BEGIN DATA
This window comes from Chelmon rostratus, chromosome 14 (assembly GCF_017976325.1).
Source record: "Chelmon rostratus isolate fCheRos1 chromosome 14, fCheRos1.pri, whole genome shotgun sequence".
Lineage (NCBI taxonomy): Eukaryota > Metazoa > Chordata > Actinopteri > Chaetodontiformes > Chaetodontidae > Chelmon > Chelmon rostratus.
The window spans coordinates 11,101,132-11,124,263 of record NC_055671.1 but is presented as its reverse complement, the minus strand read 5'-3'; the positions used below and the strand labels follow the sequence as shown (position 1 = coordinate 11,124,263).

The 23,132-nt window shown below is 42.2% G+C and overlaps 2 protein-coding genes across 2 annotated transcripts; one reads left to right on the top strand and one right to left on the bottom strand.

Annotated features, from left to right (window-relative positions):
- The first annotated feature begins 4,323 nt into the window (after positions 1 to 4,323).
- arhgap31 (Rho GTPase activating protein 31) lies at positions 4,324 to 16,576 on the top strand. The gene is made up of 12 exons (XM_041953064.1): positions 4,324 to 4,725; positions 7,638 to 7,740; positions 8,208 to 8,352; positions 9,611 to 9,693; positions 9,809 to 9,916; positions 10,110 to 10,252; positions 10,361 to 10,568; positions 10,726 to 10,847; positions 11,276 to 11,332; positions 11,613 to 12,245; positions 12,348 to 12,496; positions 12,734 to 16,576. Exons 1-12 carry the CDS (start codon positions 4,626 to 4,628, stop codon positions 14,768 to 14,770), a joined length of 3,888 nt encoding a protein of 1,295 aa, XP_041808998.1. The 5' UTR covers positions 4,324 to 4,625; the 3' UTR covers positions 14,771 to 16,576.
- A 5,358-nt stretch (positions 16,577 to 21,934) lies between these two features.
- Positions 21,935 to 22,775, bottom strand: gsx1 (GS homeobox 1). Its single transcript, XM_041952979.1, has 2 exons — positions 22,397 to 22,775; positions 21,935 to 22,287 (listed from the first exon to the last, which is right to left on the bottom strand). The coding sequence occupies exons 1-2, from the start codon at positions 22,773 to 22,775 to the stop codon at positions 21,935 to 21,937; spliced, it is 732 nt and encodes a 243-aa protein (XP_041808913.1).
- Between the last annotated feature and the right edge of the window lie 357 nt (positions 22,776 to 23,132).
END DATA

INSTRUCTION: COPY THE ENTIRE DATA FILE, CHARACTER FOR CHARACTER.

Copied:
This window comes from Chelmon rostratus, chromosome 14 (assembly GCF_017976325.1).
Source record: "Chelmon rostratus isolate fCheRos1 chromosome 14, fCheRos1.pri, whole genome shotgun sequence".
Lineage (NCBI taxonomy): Eukaryota > Metazoa > Chordata > Actinopteri > Chaetodontiformes > Chaetodontidae > Chelmon > Chelmon rostratus.
The window spans coordinates 11,101,132-11,124,263 of record NC_055671.1 but is presented as its reverse complement, the minus strand read 5'-3'; the positions used below and the strand labels follow the sequence as shown (position 1 = coordinate 11,124,263).

The 23,132-nt window shown below is 42.2% G+C and overlaps 2 protein-coding genes across 2 annotated transcripts; one reads left to right on the top strand and one right to left on the bottom strand.

Annotated features, from left to right (window-relative positions):
- The first annotated feature begins 4,323 nt into the window (after positions 1 to 4,323).
- arhgap31 (Rho GTPase activating protein 31) lies at positions 4,324 to 16,576 on the top strand. The gene is made up of 12 exons (XM_041953064.1): positions 4,324 to 4,725; positions 7,638 to 7,740; positions 8,208 to 8,352; positions 9,611 to 9,693; positions 9,809 to 9,916; positions 10,110 to 10,252; positions 10,361 to 10,568; positions 10,726 to 10,847; positions 11,276 to 11,332; positions 11,613 to 12,245; positions 12,348 to 12,496; positions 12,734 to 16,576. Exons 1-12 carry the CDS (start codon positions 4,626 to 4,628, stop codon positions 14,768 to 14,770), a joined length of 3,888 nt encoding a protein of 1,295 aa, XP_041808998.1. The 5' UTR covers positions 4,324 to 4,625; the 3' UTR covers positions 14,771 to 16,576.
- A 5,358-nt stretch (positions 16,577 to 21,934) lies between these two features.
- Positions 21,935 to 22,775, bottom strand: gsx1 (GS homeobox 1). Its single transcript, XM_041952979.1, has 2 exons — positions 22,397 to 22,775; positions 21,935 to 22,287 (listed from the first exon to the last, which is right to left on the bottom strand). The coding sequence occupies exons 1-2, from the start codon at positions 22,773 to 22,775 to the stop codon at positions 21,935 to 21,937; spliced, it is 732 nt and encodes a 243-aa protein (XP_041808913.1).
- Between the last annotated feature and the right edge of the window lie 357 nt (positions 22,776 to 23,132).